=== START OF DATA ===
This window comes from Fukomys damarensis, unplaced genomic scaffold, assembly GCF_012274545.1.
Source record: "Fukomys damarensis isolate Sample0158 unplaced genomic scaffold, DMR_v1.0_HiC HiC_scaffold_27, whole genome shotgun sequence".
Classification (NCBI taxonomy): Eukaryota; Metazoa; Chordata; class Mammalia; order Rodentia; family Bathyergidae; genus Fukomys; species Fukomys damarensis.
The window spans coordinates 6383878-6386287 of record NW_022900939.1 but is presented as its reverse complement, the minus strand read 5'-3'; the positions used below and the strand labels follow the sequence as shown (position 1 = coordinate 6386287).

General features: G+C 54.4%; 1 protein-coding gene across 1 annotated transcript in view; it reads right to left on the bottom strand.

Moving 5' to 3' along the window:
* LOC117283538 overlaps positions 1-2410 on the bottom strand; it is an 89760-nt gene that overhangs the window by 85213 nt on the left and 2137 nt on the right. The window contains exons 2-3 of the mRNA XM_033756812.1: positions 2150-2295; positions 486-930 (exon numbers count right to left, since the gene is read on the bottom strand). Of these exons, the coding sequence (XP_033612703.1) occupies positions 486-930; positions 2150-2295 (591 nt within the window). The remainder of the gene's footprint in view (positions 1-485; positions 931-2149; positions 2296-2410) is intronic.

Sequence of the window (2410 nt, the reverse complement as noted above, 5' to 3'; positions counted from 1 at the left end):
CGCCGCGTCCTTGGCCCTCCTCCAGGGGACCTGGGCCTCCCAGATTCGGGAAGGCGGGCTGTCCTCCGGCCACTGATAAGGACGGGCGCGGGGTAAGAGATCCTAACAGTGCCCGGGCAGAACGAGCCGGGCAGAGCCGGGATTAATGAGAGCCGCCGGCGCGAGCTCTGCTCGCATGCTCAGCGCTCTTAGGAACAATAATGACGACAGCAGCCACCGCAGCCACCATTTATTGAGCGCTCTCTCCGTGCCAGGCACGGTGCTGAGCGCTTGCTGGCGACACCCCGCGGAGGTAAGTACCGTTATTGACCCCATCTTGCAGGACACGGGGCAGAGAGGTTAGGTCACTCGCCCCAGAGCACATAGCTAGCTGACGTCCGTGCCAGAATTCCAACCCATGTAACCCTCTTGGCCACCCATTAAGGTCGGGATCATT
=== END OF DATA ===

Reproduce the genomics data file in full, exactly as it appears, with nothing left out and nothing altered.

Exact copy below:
This window comes from Fukomys damarensis, unplaced genomic scaffold, assembly GCF_012274545.1.
Source record: "Fukomys damarensis isolate Sample0158 unplaced genomic scaffold, DMR_v1.0_HiC HiC_scaffold_27, whole genome shotgun sequence".
Classification (NCBI taxonomy): Eukaryota; Metazoa; Chordata; class Mammalia; order Rodentia; family Bathyergidae; genus Fukomys; species Fukomys damarensis.
The window spans coordinates 6383878-6386287 of record NW_022900939.1 but is presented as its reverse complement, the minus strand read 5'-3'; the positions used below and the strand labels follow the sequence as shown (position 1 = coordinate 6386287).

General features: G+C 54.4%; 1 protein-coding gene across 1 annotated transcript in view; it reads right to left on the bottom strand.

Moving 5' to 3' along the window:
* LOC117283538 overlaps positions 1-2410 on the bottom strand; it is an 89760-nt gene that overhangs the window by 85213 nt on the left and 2137 nt on the right. The window contains exons 2-3 of the mRNA XM_033756812.1: positions 2150-2295; positions 486-930 (exon numbers count right to left, since the gene is read on the bottom strand). Of these exons, the coding sequence (XP_033612703.1) occupies positions 486-930; positions 2150-2295 (591 nt within the window). The remainder of the gene's footprint in view (positions 1-485; positions 931-2149; positions 2296-2410) is intronic.

Sequence of the window (2410 nt, the reverse complement as noted above, 5' to 3'; positions counted from 1 at the left end):
CGCCGCGTCCTTGGCCCTCCTCCAGGGGACCTGGGCCTCCCAGATTCGGGAAGGCGGGCTGTCCTCCGGCCACTGATAAGGACGGGCGCGGGGTAAGAGATCCTAACAGTGCCCGGGCAGAACGAGCCGGGCAGAGCCGGGATTAATGAGAGCCGCCGGCGCGAGCTCTGCTCGCATGCTCAGCGCTCTTAGGAACAATAATGACGACAGCAGCCACCGCAGCCACCATTTATTGAGCGCTCTCTCCGTGCCAGGCACGGTGCTGAGCGCTTGCTGGCGACACCCCGCGGAGGTAAGTACCGTTATTGACCCCATCTTGCAGGACACGGGGCAGAGAGGTTAGGTCACTCGCCCCAGAGCACATAGCTAGCTGACGTCCGTGCCAGAATTCCAACCCATGTAACCCTCTTGGCCACCCATTAAGGTCGGGATCATT